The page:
I learned about ORCID at the VIVO conference last August, and followed
up by attending the ORCID Community Outreach meeting two weeks ago. At
UCLA, we see ORCID as a key service to name disambiguation.
The ORCID organization works effectively with all the constituents by
defining roles appropriately. First, each researcher controls her own
ORCID, and can limit the exposure of attributes on the orcid.org site.
When a research organization assign an ORCID to their community of
researchers (outlined below), each assignee can opt out if they so
choose. This feature alone will help us sell the program to our faculty.
Publishers have a critical role. An increasing number of them are
accepting ORCIDs and including them in the article metadata. When
publishers expose this metadata attribute, finding an author means
following a link rather than executing a disambiguation algorithm.
Finally, research organizations can pull these elements together for
their community of researchers. UCLA signed up for a creator membership,
which will allow us to bulk assign ORCIDs for all of our researchers. We
are starting with faculty, but may extend it to graduate students in the
We are implementing a Drupal module to manage the process. We will
create Drupal accounts for faculty, and use a drush script (Drupal
scripting) to assign ORCIDs using a file of faculty campus IDs. The
script will create a Drupal account, call the ORCID APIs to search for
an existing ORCID, create a new one when necesssary, and add the ORCID
as an attribute of the faculty Drupal account. Faculty members will be
able to retrieve their ORCID from the Library's web site by
authenticating via Shibboleth.
We also plan to allow faculty and catalogers to add other IDs: Scopus
and Researcher ID, LC Name Authority, and more.
The point of all of this is to make these identifiers available to
campus partners. The first two are Opus, a faculty information system
being developed by the Academic Personnel Office, and CDL's
implementation of Symplectic Elements to support the open access policy.
I also hope to convince our campus Shibboleth IdP to add ORCID as a new
I am writing this message from DrupalCon in Austin. Yesterday, our
contractor met with a programmer from Argonne National Laboratory who is
working on a Drupal lmodule with more complete ORCID API support. Those
efforts will be merged so anyone using Drupal will have a set of modules
to support their requirements.
(Sorry for the length of this response. I will submit it as an abstract
for a forthcoming Code4Lib Journal proposal.)
On 6/4/2014 12:17 PM, Oxnam, Maliaca G - (maliaca) wrote:
> I'm also curious as to whether institutions are looking at including any of these identifiers in their university-wide data systems, as opposed to just being maintained in library-land.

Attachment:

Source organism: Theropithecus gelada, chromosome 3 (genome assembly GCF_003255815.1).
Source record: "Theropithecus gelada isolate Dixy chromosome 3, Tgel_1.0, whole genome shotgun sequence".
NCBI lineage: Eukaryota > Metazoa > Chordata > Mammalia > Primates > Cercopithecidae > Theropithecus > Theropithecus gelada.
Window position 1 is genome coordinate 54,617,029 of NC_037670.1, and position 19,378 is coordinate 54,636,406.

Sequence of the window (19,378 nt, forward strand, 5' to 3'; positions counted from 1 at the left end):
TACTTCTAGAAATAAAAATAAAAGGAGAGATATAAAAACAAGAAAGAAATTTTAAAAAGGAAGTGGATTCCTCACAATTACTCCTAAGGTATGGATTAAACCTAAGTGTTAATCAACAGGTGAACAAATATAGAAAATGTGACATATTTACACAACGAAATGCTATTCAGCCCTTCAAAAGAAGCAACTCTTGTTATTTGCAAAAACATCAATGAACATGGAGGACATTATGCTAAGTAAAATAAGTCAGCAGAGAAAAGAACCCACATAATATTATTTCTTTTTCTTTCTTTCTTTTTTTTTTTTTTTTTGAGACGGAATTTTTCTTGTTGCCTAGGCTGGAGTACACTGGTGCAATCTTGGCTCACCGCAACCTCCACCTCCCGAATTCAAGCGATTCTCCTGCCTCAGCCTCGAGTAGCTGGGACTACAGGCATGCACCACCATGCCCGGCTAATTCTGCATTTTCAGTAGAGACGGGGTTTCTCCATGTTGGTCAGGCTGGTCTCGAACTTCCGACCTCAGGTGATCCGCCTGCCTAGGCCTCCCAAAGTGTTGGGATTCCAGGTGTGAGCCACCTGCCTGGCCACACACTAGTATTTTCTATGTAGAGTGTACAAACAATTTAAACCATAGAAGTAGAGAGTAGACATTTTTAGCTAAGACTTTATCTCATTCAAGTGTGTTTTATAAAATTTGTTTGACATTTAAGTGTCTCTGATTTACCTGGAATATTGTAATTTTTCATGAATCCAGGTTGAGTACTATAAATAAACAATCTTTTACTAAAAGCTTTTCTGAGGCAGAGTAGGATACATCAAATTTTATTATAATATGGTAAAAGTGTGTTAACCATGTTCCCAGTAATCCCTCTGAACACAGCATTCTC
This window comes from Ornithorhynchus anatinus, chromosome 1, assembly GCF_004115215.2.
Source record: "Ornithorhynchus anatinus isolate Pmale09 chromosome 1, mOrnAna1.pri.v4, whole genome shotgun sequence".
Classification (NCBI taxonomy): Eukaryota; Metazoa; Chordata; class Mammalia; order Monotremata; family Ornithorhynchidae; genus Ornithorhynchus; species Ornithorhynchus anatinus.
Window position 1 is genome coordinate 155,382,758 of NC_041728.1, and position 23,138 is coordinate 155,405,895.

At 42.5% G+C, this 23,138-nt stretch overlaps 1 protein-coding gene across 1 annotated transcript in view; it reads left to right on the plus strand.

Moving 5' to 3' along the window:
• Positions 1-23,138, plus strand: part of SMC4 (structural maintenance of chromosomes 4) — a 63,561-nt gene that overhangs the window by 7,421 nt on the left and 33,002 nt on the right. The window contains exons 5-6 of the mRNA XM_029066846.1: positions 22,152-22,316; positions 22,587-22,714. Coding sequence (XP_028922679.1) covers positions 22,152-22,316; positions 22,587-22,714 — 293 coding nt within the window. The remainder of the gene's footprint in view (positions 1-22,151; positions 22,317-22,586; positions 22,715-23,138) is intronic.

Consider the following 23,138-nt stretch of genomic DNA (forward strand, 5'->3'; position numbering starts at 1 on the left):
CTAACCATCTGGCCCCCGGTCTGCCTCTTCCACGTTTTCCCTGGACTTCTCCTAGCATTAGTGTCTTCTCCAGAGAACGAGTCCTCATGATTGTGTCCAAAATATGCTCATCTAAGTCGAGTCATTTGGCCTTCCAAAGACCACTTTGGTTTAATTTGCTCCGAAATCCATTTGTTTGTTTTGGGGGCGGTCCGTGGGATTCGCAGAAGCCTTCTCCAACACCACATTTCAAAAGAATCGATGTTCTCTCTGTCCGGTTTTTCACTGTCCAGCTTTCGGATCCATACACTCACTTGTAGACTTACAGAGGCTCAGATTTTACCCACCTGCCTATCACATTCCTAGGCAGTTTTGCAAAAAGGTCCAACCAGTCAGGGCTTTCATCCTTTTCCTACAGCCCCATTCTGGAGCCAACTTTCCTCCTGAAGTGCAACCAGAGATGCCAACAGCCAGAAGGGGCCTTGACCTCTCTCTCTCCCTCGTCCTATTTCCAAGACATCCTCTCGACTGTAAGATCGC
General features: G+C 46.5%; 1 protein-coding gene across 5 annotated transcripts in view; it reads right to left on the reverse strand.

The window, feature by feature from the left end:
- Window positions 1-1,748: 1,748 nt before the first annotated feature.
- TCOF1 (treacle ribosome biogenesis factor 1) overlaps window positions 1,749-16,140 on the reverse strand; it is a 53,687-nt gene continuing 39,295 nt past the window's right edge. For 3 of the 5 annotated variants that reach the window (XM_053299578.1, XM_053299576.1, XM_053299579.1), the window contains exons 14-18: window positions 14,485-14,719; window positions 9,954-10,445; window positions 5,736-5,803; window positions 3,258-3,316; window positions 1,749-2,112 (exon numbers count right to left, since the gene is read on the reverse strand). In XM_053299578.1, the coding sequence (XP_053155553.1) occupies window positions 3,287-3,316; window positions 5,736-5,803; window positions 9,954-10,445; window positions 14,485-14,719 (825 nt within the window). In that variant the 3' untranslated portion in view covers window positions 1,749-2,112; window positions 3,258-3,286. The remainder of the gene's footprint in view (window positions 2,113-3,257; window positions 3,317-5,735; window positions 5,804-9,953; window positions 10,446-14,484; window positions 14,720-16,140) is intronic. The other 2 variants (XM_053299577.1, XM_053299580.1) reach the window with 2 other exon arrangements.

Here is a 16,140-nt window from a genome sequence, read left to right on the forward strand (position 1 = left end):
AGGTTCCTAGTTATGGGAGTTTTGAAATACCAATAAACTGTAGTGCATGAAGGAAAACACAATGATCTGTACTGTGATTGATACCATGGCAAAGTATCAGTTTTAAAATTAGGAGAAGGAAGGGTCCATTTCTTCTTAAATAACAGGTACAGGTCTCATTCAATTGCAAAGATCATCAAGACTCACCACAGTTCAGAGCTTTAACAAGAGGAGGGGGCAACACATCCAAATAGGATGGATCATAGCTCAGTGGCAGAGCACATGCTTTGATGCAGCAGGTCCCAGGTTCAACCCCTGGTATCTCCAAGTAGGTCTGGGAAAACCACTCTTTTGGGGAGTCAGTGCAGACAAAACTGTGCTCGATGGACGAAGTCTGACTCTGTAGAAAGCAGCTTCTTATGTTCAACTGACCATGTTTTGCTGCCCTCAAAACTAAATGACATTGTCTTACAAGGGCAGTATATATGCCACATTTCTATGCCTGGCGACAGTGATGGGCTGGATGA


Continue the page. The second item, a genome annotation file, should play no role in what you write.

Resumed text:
> At the University of Arizona, the campus is implementing an online system for faculty reviews that aims to pull publication data directly from publisher sources (as contracted/allowed by the data source). For obvious reasons of researcher disambiguation having these different identifiers reported and stored would be beneficial.
> -=- Maliaca
> Maliaca Oxnam
> Associate Librarian
> Office of Digital Innovation & Stewardship
> University of Arizona Libraries
> Tucson, AZ
> [log in to unmask]
> -----Original Message-----
> From: Code for Libraries [mailto:[log in to unmask]] On Behalf Of Eric Lease Morgan
> Sent: Wednesday, June 04, 2014 11:34 AM
> To:[log in to unmask]
> Subject: [CODE4LIB] orcid and researcherid and scopus, oh my
> ORDID and ResearcherID and Scopus, oh my!
> It is just me, or are there an increasing number of unique identifiers popping up in Library Land? A person can now be identified with any one of a number of URIs such as:
> * ORCID -http://orcid.org/0000-0002-9952-7800
> * ResearcherID -http://www.researcherid.com/rid/F-2062-2014
> * Scopus -http://www.scopus.com/authid/detail.url?authorId=25944695600
> * VIAF -http://viaf.org/viaf/26290254
> * LC -http://id.loc.gov/authorities/names/n94036700
> * ISNI -http://isni.org/isni/0000000035290715
> At least these identifiers are (for the most part) "cool".
> I have a new-to-me hammer, and these identifiers can play a nice role in linked data. For example:
> @prefix dc:<http://purl.org/dc/elements/1.1/> .
> <http://dx.doi.org/10.1108/07378831211213201> dc:creator
> "http://orcid.org/0000-0002-9952-7800" ,
> "http://id.loc.gov/authorities/names/n94036700" ,
> "http://isni.org/isni/0000000035290715" ,
> "http://viaf.org/viaf/26290254" .
> How have any of y'all used theses sorts of identifiers, and what problems do you think you will be able to solve by doing so? For example, I know of a couple of instances where these sort of identifiers are being put into MARC records.
> Eric Morgan
This email is free from viruses and malware because avast! Antivirus protection is active.